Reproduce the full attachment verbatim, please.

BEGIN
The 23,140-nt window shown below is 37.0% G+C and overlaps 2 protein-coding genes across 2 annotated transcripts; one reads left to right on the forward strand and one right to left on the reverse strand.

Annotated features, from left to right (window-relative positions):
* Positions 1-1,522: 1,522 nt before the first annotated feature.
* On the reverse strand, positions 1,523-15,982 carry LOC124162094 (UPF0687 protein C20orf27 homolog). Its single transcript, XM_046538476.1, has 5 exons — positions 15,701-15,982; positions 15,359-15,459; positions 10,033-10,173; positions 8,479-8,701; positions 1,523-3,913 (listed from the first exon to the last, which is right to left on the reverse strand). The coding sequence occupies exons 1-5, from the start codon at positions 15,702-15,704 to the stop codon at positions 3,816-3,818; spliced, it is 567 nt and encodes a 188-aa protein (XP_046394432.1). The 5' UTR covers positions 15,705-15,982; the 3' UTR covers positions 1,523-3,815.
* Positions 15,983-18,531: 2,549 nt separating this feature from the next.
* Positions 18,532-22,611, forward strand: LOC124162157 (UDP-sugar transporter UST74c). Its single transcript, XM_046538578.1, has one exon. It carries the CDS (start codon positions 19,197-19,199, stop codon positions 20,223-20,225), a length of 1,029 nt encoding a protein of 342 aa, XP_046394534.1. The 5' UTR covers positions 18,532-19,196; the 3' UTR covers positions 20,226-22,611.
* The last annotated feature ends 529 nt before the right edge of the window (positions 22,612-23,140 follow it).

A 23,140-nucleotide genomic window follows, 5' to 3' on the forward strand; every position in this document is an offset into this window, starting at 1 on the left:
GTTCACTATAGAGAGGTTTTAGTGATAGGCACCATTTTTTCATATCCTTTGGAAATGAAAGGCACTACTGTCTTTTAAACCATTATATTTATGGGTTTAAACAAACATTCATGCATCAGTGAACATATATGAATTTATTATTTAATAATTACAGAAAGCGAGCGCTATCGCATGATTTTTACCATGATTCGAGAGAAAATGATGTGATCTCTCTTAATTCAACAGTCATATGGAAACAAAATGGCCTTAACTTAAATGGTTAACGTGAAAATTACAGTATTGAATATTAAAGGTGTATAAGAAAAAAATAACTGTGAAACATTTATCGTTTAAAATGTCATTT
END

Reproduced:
The 23,140-nt window shown below is 37.0% G+C and overlaps 2 protein-coding genes across 2 annotated transcripts; one reads left to right on the forward strand and one right to left on the reverse strand.

Annotated features, from left to right (window-relative positions):
* Positions 1-1,522: 1,522 nt before the first annotated feature.
* On the reverse strand, positions 1,523-15,982 carry LOC124162094 (UPF0687 protein C20orf27 homolog). Its single transcript, XM_046538476.1, has 5 exons — positions 15,701-15,982; positions 15,359-15,459; positions 10,033-10,173; positions 8,479-8,701; positions 1,523-3,913 (listed from the first exon to the last, which is right to left on the reverse strand). The coding sequence occupies exons 1-5, from the start codon at positions 15,702-15,704 to the stop codon at positions 3,816-3,818; spliced, it is 567 nt and encodes a 188-aa protein (XP_046394432.1). The 5' UTR covers positions 15,705-15,982; the 3' UTR covers positions 1,523-3,815.
* Positions 15,983-18,531: 2,549 nt separating this feature from the next.
* Positions 18,532-22,611, forward strand: LOC124162157 (UDP-sugar transporter UST74c). Its single transcript, XM_046538578.1, has one exon. It carries the CDS (start codon positions 19,197-19,199, stop codon positions 20,223-20,225), a length of 1,029 nt encoding a protein of 342 aa, XP_046394534.1. The 5' UTR covers positions 18,532-19,196; the 3' UTR covers positions 20,226-22,611.
* The last annotated feature ends 529 nt before the right edge of the window (positions 22,612-23,140 follow it).

A 23,140-nucleotide genomic window follows, 5' to 3' on the forward strand; every position in this document is an offset into this window, starting at 1 on the left:
GTTCACTATAGAGAGGTTTTAGTGATAGGCACCATTTTTTCATATCCTTTGGAAATGAAAGGCACTACTGTCTTTTAAACCATTATATTTATGGGTTTAAACAAACATTCATGCATCAGTGAACATATATGAATTTATTATTTAATAATTACAGAAAGCGAGCGCTATCGCATGATTTTTACCATGATTCGAGAGAAAATGATGTGATCTCTCTTAATTCAACAGTCATATGGAAACAAAATGGCCTTAACTTAAATGGTTAACGTGAAAATTACAGTATTGAATATTAAAGGTGTATAAGAAAAAAATAACTGTGAAACATTTATCGTTTAAAATGTCATTT